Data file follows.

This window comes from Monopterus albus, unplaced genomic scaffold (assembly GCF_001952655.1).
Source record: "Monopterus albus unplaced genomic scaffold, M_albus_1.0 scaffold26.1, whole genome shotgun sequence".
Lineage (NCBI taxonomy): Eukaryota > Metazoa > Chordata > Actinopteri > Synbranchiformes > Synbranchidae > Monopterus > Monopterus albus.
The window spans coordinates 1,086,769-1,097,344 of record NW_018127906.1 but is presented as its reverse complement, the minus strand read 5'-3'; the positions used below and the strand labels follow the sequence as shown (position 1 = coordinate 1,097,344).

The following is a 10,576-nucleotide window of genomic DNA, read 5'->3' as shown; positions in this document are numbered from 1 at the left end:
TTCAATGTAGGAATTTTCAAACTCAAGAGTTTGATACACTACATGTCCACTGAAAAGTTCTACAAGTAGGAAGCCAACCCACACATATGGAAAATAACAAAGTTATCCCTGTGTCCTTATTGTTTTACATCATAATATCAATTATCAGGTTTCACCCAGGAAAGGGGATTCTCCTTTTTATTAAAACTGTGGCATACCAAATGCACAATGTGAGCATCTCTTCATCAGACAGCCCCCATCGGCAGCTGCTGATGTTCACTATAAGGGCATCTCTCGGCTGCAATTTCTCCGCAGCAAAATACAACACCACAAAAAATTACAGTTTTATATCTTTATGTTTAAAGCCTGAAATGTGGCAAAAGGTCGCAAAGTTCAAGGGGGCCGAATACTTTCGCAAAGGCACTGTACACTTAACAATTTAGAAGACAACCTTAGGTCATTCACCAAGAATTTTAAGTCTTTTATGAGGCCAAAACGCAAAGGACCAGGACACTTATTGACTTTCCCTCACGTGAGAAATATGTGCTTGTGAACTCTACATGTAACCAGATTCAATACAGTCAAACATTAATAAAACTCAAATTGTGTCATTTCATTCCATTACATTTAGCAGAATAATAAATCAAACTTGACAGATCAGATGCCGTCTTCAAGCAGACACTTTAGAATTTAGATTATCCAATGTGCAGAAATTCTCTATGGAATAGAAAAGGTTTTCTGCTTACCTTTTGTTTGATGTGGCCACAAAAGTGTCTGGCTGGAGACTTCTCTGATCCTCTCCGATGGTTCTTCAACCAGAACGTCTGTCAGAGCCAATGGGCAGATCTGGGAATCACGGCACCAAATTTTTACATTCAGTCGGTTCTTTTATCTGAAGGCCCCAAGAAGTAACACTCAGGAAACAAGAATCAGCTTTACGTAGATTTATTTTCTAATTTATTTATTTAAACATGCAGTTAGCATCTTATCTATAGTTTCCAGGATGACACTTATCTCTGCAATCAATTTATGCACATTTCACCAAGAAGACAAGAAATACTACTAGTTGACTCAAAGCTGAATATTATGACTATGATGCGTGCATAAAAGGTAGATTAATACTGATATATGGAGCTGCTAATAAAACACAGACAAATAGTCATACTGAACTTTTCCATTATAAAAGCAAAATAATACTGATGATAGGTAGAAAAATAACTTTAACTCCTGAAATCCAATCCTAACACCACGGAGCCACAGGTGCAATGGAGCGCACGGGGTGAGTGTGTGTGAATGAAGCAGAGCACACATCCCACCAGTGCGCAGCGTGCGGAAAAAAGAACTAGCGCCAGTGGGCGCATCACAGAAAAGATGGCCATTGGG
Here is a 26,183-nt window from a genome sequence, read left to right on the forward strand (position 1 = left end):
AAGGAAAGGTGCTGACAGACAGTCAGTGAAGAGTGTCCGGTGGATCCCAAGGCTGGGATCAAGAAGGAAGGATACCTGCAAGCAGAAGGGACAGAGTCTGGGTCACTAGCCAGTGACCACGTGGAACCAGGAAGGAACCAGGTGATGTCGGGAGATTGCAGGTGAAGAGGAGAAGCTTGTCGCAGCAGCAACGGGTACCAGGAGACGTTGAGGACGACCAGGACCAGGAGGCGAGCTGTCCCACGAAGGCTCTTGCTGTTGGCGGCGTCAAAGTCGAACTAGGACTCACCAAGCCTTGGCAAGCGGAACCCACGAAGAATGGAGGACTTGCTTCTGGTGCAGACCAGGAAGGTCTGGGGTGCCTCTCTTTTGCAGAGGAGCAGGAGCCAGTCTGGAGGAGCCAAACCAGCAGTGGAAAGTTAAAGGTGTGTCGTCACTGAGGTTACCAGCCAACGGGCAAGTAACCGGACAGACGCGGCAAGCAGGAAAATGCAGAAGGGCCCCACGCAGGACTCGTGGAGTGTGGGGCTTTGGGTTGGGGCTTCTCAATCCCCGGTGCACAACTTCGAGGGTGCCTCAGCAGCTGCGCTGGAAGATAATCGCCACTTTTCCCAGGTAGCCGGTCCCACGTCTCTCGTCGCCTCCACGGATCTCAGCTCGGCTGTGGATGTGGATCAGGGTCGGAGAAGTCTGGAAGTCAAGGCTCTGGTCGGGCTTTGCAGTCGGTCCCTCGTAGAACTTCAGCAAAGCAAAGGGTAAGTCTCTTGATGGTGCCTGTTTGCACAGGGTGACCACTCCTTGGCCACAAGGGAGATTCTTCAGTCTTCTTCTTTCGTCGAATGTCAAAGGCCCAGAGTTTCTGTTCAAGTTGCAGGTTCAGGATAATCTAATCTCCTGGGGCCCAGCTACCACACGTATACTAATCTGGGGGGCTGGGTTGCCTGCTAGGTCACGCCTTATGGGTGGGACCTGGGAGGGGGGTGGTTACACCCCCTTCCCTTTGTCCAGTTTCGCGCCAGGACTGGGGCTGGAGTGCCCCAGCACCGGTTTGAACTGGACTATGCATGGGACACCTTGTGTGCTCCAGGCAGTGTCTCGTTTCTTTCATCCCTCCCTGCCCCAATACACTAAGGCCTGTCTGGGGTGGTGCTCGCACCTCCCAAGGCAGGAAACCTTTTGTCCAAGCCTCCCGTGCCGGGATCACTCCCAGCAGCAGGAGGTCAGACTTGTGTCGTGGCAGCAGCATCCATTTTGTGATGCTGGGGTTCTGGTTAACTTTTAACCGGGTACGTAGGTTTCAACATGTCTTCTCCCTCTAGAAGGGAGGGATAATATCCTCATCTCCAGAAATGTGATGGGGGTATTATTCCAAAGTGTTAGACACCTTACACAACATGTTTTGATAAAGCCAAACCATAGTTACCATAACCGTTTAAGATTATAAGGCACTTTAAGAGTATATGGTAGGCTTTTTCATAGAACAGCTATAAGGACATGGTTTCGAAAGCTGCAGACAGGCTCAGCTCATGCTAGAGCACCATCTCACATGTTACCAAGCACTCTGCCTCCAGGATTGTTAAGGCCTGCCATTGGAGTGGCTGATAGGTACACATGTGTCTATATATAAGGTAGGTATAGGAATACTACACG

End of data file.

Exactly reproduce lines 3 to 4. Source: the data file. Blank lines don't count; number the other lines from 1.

Lineage (NCBI taxonomy): Eukaryota > Metazoa > Chordata > Actinopteri > Synbranchiformes > Synbranchidae > Monopterus > Monopterus albus.
The window spans coordinates 1,086,769-1,097,344 of record NW_018127906.1 but is presented as its reverse complement, the minus strand read 5'-3'; the positions used below and the strand labels follow the sequence as shown (position 1 = coordinate 1,097,344).